When plants first begin growing from seed, or germinating, they have all the nutrients they need stored directly in the seed. As the plant grows, however, the seed runs out of stored nutrients, and the young plant requires more nutrients to continue developing.
This is when plant food comes in, and detecting when your plants are ready for it is key to growing healthy plants.
The 3 Signs of Plant Food Readiness
You only need to see 1 of the 3 signs to know your plant is ready for plant food.
1. True leaves
True leaves are the second set of leaves to grow after the first leaves, which are called cotyledons. While cotyledons may not resemble the mature plant's leaf shape or color, true leaves do. If you're unsure what your plant looks like when mature, check out its page in the Plant Book. When you see 1-2 mini leaves that resemble the mature leaf shape, those are the true leaves.
Kale cotyledons (left) and later with true leaves (right)
2. Roots growing 1-inch long out the bottom of the yCube
Sometimes plants grow faster beneath the surface - or in yCubes' case, below the rockwool - than they do above the surface. If some of your sprouts appear to be growing slowly, you can always check for root development - you might be surprised by what you find!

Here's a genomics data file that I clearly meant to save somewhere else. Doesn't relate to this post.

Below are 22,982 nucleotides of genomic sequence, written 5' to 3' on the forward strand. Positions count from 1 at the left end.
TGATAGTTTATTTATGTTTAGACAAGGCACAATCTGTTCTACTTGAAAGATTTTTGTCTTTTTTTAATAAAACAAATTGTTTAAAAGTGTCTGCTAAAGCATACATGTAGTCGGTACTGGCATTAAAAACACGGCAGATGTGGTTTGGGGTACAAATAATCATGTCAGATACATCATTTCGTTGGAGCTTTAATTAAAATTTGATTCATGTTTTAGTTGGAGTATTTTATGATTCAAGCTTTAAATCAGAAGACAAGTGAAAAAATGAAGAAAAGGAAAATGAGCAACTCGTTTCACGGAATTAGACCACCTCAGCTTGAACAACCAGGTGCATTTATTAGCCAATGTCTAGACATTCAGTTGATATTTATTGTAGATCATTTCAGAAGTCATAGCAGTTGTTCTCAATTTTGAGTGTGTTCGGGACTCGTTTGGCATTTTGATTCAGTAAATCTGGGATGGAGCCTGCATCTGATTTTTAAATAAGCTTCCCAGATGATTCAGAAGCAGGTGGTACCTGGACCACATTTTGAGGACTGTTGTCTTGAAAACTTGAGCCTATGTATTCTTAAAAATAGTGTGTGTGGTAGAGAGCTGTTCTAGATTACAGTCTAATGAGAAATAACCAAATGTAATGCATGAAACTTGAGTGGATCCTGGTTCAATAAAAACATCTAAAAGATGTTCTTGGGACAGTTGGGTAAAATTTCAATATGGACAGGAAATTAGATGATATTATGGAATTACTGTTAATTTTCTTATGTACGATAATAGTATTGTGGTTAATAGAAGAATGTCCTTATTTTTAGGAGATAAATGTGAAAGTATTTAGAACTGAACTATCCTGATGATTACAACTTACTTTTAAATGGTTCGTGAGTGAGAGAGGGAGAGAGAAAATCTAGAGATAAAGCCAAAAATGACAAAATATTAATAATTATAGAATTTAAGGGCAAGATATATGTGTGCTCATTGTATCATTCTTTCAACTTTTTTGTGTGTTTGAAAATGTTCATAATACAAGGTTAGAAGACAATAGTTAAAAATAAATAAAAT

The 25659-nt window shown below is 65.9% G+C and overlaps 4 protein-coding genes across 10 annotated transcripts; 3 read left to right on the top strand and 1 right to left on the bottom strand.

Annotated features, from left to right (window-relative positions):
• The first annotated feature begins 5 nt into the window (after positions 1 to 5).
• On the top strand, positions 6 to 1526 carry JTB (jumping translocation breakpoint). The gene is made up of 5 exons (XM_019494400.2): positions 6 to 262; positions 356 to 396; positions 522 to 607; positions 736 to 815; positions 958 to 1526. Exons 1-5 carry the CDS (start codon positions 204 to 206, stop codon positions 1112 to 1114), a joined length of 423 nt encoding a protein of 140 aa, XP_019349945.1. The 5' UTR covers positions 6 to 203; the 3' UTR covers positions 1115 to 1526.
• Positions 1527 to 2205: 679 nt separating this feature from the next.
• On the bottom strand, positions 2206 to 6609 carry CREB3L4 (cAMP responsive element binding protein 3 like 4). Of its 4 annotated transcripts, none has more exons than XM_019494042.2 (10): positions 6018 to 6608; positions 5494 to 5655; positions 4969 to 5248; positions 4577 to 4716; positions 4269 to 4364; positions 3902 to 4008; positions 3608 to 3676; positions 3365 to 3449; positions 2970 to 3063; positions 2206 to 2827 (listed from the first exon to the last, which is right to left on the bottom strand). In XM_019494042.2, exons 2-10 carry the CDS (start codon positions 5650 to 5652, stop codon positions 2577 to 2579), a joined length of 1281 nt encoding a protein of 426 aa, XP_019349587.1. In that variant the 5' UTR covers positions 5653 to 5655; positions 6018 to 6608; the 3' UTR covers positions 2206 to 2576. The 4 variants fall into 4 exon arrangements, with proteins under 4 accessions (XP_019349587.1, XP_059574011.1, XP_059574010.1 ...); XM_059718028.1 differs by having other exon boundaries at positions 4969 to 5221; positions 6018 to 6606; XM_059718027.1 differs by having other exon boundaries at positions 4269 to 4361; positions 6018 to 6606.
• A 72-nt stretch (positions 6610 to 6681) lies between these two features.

Roots growing out the bottom of a Swiss Chard yCube
3. Yellowing cotyledons
While cotyledons have all the nutrients a young sprout needs in its early stages of growth, they can't perform photosynthesis. As a sprout grows true leaves, the cotyledons' nutrients naturally run low as the plant prepares to transition to making new food through its true leaves' ability to perform photosynthesis. This transition period can lead to yellowing, withering cotyledons, indicating the young plant is ready for additional nutrients to continue developing.
Yellowing cotyledons after a true leaf has grown
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